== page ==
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Skylight or Companionway? (Syren specific)

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Mondfeld in "Historic Ship Models" (p. 144) indicates that an opening in a ships deck to allow access below is either a "companionway" (merchant ships) or "ladderway" (warships).  He then describes a "companion" as an opening in the deck of a warship that provides light and ventilation and is normally covered by a removable "skylight" but that is not a ladderway.


I ask because the plans for SYREN provided in Chapelle's "History of the American Sailing Navy" (p. 185) indicate both a "companion" and a "skylight" aft of the capstan, but no ladderway.  Trying to reconcile with Chuck's plans (ie. did Syren have a skylight too?).


Any insight appreciated.



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In my experience a companionway and a ladderway are synonymous. A companionway will always have a ladder.  The skylight is a separate thing entirely; it only provides light to the lower deck.  There is no place for your `companions` to make their `way`below deck.  Zu Mondfeld is wrong.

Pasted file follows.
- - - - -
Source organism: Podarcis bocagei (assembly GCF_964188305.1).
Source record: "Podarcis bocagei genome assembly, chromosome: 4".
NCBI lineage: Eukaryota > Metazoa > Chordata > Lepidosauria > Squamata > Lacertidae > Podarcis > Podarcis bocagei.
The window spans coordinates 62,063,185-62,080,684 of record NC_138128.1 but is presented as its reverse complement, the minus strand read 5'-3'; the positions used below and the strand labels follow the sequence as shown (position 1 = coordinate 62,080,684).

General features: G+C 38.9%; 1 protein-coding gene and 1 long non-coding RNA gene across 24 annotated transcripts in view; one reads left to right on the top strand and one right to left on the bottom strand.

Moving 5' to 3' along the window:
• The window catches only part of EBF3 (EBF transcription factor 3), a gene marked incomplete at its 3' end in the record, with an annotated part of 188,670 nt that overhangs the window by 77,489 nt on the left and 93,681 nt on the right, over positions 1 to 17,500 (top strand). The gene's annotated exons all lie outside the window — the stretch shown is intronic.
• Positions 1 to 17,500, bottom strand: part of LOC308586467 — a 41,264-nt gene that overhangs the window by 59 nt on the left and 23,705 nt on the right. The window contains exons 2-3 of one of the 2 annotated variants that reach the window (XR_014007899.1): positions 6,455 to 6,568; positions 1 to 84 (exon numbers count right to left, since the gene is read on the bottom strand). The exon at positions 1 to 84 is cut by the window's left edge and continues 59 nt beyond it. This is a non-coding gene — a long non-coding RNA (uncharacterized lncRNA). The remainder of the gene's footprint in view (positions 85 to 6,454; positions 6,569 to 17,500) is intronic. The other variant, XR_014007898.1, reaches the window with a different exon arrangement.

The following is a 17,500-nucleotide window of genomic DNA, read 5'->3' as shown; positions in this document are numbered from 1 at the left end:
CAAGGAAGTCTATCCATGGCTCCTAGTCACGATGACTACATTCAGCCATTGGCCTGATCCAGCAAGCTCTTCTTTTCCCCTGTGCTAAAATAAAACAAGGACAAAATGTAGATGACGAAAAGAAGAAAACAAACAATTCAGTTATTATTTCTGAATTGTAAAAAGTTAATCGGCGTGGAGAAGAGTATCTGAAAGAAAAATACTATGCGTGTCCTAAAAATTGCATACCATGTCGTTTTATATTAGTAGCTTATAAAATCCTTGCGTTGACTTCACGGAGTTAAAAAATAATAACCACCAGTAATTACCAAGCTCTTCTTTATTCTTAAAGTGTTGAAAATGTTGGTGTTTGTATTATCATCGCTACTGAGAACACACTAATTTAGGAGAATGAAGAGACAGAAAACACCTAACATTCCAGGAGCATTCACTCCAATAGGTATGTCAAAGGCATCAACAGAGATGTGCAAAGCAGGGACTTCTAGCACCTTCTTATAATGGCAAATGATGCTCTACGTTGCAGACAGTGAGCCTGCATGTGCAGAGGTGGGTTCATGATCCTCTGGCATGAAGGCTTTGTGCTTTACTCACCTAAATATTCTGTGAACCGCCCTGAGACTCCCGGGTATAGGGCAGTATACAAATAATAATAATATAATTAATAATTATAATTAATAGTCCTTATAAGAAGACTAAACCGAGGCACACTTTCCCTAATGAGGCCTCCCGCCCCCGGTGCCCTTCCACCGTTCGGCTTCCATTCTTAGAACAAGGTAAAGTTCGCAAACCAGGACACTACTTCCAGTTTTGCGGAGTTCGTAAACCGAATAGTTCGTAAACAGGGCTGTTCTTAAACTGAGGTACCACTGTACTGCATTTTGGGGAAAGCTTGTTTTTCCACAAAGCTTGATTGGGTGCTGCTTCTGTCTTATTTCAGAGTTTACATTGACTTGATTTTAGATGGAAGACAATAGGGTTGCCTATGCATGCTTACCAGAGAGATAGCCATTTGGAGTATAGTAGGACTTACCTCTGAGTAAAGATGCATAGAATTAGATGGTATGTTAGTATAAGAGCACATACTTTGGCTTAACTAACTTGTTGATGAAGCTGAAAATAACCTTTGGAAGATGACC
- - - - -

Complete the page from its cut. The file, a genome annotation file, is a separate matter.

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A companionway/ladderway always needs a bigger opening with larger distance in between the deck beams to pass ladders, sailors or even goods. A skylight can be only a part of the deck not being planked and showing the deckbeams underneath running through the opening. See for example HMS Victory for that detail.





Edited by dafi
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Thanks for the replies.  To help illustrate my confusion, below is the relevant section of the drawing from Chapelle, an unknown model of Syren from the web, the USNA museum Syren (Lightly model), and the MS Syren configuration (Chuck's interpretation).  I'm still conflicted on exactly which deck opening(s) would most likely be used for access below (i.e. the ladderway/companionway) and which (if any) would be a skylight for below deck lighting/ventilation.


Any thoughts welcome. 





Syren Aft.jpg

Unk Syren Model Aft.jpg

Lightley Syren Af.jpg

MS Syren Aft.jpg

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